Axis Powers Hetalia plays her mostly straight when France tells a young woman in the modern day about her, but it's implied that the young woman is actually Joan reincarnated.
Jeanne D Arc casts her as a Magical Girl of sorts who fights against the English... and their demonic allies. In this version, it is not her, but her best friend, acting as a body double, who is burnt at the stake.
Brainy Brunette: She was known as a brilliant strategist and tactician, and, when not depicted with red, she's depicted with dark brown hair.
Celibate Hero: Joan used her virginity as a sign of her purity, and as such remained chaste all her life. Two tests were performed to confirm her virginity, including one during her trial, thus confirming it. This was, in fact, the true reason for her canonization as a Saint, not because she was a martyr (which she technically was not).
Child Soldier: In the broad definition. She was 16-17 when she set out, and 19 when she was executed.
Seguin Seguin: What language did [the Voices] speak? Joan of Arc: A better one than yours.
Historical Villain Upgrade: In Henry VI Part 1, where her voices are made more demonic in nature, her virginity is hinted to be a lie, and even some of the French distrust her. To be expected of a Theme Park Version of the English perspective of the Hundred Years' War. Years later, another English dramatist, George Bernard Shaw, wrote Saint Joan which went a long way to rub away centuries of anti-Joan English propaganda.
I Have Many Names: While she's most commonly known as Joan of Arc or Jeanne D'Arc, at her trial Joan said it was the custom of her region for girls to use their mother's surname. Her father was Jacques d'Arc and her mother was Isabelle de Vouthon, also known as Isabelle Romée. So she could have gone by Romée or de Vouthon also... except there's no record of it. Her family was also awarded the name "du Lys" by the king when she was made a noble.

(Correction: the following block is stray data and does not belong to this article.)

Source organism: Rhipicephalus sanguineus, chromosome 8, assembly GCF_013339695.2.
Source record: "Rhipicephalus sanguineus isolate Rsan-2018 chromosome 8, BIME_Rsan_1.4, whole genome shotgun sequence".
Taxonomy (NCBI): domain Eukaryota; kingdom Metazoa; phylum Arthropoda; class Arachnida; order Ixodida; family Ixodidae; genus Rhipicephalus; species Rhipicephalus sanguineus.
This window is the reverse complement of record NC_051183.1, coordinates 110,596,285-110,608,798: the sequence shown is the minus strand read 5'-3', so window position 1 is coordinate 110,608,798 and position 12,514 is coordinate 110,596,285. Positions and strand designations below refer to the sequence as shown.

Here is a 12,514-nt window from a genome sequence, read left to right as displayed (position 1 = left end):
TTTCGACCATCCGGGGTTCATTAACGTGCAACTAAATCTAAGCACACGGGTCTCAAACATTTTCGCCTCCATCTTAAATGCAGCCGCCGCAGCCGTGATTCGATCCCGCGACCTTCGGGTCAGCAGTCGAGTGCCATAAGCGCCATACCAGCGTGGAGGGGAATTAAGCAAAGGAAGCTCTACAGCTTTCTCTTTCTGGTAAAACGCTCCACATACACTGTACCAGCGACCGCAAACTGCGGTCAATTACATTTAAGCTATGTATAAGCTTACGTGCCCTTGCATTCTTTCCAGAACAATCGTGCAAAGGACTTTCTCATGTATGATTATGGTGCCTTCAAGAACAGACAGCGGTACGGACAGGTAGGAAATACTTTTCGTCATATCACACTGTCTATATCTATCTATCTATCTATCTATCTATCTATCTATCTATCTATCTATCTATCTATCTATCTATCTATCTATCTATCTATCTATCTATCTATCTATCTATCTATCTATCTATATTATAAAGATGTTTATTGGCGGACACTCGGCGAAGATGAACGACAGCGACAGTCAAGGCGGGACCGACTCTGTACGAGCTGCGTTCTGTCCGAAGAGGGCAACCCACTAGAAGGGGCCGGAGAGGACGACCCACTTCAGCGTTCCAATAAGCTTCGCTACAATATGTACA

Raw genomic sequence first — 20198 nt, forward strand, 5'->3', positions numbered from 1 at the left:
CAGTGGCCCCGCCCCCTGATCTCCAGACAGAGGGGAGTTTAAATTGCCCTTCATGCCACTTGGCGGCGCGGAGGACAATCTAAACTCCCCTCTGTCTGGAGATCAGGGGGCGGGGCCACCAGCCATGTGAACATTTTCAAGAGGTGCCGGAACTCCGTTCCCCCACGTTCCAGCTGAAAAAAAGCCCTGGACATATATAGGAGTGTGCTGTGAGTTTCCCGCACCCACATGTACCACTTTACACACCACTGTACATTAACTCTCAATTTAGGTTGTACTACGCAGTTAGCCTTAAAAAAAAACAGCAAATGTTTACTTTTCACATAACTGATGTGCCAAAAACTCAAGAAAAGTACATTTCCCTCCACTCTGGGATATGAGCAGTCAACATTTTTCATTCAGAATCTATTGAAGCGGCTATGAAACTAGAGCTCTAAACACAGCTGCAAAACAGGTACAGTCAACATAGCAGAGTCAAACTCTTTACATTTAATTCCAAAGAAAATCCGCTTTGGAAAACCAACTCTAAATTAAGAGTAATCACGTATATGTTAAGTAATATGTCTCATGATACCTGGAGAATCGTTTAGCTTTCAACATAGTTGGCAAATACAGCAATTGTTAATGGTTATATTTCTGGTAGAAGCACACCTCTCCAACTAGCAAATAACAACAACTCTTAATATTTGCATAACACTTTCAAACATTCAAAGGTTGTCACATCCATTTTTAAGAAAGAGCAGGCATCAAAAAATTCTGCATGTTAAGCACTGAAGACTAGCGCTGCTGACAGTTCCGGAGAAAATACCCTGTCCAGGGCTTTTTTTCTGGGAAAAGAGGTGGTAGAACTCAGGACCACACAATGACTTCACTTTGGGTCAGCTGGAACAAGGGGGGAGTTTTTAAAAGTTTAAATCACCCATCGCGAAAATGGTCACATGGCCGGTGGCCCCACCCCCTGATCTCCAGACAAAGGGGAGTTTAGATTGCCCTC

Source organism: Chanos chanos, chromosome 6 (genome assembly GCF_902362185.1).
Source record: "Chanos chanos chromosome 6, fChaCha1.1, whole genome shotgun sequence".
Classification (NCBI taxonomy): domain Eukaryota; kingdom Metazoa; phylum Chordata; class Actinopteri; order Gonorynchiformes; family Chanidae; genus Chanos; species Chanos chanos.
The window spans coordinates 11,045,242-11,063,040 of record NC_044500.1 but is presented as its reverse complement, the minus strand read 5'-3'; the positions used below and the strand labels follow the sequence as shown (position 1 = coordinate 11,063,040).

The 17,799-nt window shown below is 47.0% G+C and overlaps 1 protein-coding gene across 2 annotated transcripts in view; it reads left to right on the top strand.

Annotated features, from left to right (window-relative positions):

Knight in Shining Armor: Joan is sort of a female example. She is usually portrayed in full plate armor when not in a Battle Ballgown. She also had a chain mail overshirt, a long tabard and (rarely depicted) a big hat.
Lady of War: One of the common depictions of her, though there's no proof of it.
Leeroy Jenkins: To an extent. Her battle tactics focused quite a bit on aggression and full-frontal assaults.
Made of Iron: She took an arrow to the neck during the Siege of Orleans and still led the final charge.
The Magnificent: No records survive where Joan uses the name "D'Arc", and all her signatures are just simply "Jehanne". But she was known as la Pucelle, "The Maiden".
Odd Friendship: With La Hire; she was a celibate, intensely religious teenage peasant girl and he was a brash, hard swearing, professional old war horse and near bandit whose normal prayer was "Fair Sir God, I pray You this day, do for me what I would do for You, if I were God and You, La Hire." They got on very well.
Plucky Girl: She always tried to be in the thick of the action, not to fight herself but to motivate her troops.
Rape as Drama: Some scholars say she was raped, possibly gang-raped, after her abjuration. According to her contemporary Martin Ladvenu, an english Lord tried to rape her in jail, but failed.
Red-Headed Hero: Even though no portrait of her made while she was alive exists, she is frequently portrayed in the media with red hair.
Similarly, a sort of Historical Beauty Update seems to apply, probably inspired by Beauty Equals Goodness. As above, there are no known portraits of her but that doesn't stop her from being a memetic beauty. She was consistently described as short and sturdy, with dark hair. One of her contemporaries said she had lovely breasts.
Joan didn't come from a place called Arc; her hometown was called Domrémy. "Of Arc" is English for "d'Arc", the accepted surname of Joan's father Jacques. But French naming conventions of the time didn't use apostrophes, so it might really be "Darc" (and even this was spelled variously at the time - "Darx", "Tarc"...).
Sweet Polly Oliver: She didn't really disguise herself as a man, but she did wear male clothing for practical reasons.
Take a Third Option: During her trial, Joan was asked if she believed she was in God's grace. This question was a trap - Church doctrine held that no-one could be sure of being in God's grace, so if she answered "yes," she would have proven herself a heretic, but if she had answered "no," she would also have confirmed her guilt. However, she answered:
"If I am not, may God put me there; and if I am, may God so keep me."